Coming of age in New York in the 1960s, painter Gary Stephan worked as a studio assistant for Jasper Johns before graduating to solo shows of his own at the Mary Boone, Marlborough and other prestigious Manhattan galleries. His work is now in the permanent collections of the Guggenheim Museum of Art, as well as the Metropolitan and the Museum of Modern Art.
But tastes change. Stephan's idiosyncratic form of abstraction eventually fell from favor, and between 2002 and 2013 he had only one solo show in Manhattan.
Now in his early seventies, Stephan is having a moment, celebrating the occasion with twin solo shows: one at Manhattan's Susan Inglett Gallery opening later this month, and Recent Work, a collection of eleven rule-bending canvases now on view at the Philip Slein Gallery. Organized by Jim Schmidt, Recent Work comprises paintings of remarkable complexity, where Stephan uses a simplified visual language of parallel brushstrokes — evocative of wood slats — to create a logical structure, which he then subverts with opaque amoebic forms that disrupt the paintings' internal logic, both covering and revealing its underlying structure.
Many of Stephan's paintings conjure the surrealist fixation with the real versus the imagined, or the surface as it relates to what lies beneath. Only here, Stephan applies the question to painting, toggling between the idea of the painting as a physical object and the painting as a mere surface representation. Take The Spine of the Book, a large canvas that features overlapping parallel yellow brushstrokes. These orderly lines speak to an internal organization — all the more so in that Stephan incorporates the cross brace of the canvas stretcher itself into his abstract structure. The stretcher's horizontal lines leave a painterly trace across the painting's vertical yellow slats, binding Stephan's imagined artistic logic to the canvas' actual physical structure and objective parameters.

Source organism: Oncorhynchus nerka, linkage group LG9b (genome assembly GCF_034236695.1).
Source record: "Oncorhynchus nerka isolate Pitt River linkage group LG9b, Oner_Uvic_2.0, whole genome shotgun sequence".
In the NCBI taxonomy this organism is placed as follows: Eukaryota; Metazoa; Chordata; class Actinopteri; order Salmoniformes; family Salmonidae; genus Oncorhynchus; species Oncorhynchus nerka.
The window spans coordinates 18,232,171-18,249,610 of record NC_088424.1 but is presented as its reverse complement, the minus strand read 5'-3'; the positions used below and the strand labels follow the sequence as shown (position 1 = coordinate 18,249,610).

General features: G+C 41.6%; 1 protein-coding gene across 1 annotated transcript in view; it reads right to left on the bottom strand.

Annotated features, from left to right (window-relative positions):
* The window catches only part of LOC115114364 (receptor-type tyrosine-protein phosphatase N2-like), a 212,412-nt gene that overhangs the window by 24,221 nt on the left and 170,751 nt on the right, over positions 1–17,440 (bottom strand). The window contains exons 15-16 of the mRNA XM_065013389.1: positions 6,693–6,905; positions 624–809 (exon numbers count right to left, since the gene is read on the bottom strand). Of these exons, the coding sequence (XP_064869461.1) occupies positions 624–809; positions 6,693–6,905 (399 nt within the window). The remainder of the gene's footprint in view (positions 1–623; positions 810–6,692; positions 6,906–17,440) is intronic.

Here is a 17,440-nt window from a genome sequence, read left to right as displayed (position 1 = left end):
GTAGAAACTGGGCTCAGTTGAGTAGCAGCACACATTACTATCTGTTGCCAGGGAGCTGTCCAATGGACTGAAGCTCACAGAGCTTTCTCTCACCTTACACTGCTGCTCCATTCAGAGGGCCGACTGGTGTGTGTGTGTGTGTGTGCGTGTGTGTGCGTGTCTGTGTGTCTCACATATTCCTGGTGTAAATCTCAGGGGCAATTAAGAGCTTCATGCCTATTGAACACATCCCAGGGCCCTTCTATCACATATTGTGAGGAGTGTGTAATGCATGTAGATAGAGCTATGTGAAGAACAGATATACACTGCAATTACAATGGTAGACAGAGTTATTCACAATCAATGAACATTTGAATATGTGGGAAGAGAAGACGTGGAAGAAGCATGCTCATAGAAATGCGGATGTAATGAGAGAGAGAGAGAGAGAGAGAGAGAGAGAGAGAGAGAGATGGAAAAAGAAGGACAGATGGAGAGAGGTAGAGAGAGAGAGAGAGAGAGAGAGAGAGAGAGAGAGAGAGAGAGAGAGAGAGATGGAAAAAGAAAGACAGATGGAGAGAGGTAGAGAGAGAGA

Subtle as Stephan's project is, he takes it a few steps further by using an opaque light blue paint to cover the canvas' four corners. This flat surface coat imposes an imperfect cruciform on the underlying structure of yellow brushstrokes. It is as though we are looking at two paintings here, both rendered in the shorthand of abstraction: The first, a meditation on the the painting's underlying structure, the sleight-of-hand artifice that painters employ to build a work from the canvas up; and the second, the finished product — the surface — which tries through its very artfulness to obscure its constructed origins.
Meanwhile, Stephan adds another layer of complexity to Spine, populating the canvas with a series of abstract black shapes that weave in and out of the orderly yellow structure and the surface coat of light blue. These irrational shapes, defying as they do the internal logic of Spine, seem to remind us that no matter how well executed, the act of painting is always imperfect — that even our best laid plans fall prey to chance.
These ideas run throughout Recent Work, a show filled with forced perspective, painterly interruptions, and paintings within paintings — all rendered in a cheerful palette that is rich in bright greens, yellows and reds. Innumerable applications of paint — everything from almost transparent lines that show individual bristle strokes to a near impasto — lend the works a surface dynamism, all of which makes Stephan's recent work not only intellectually demanding, but easy on the eyes.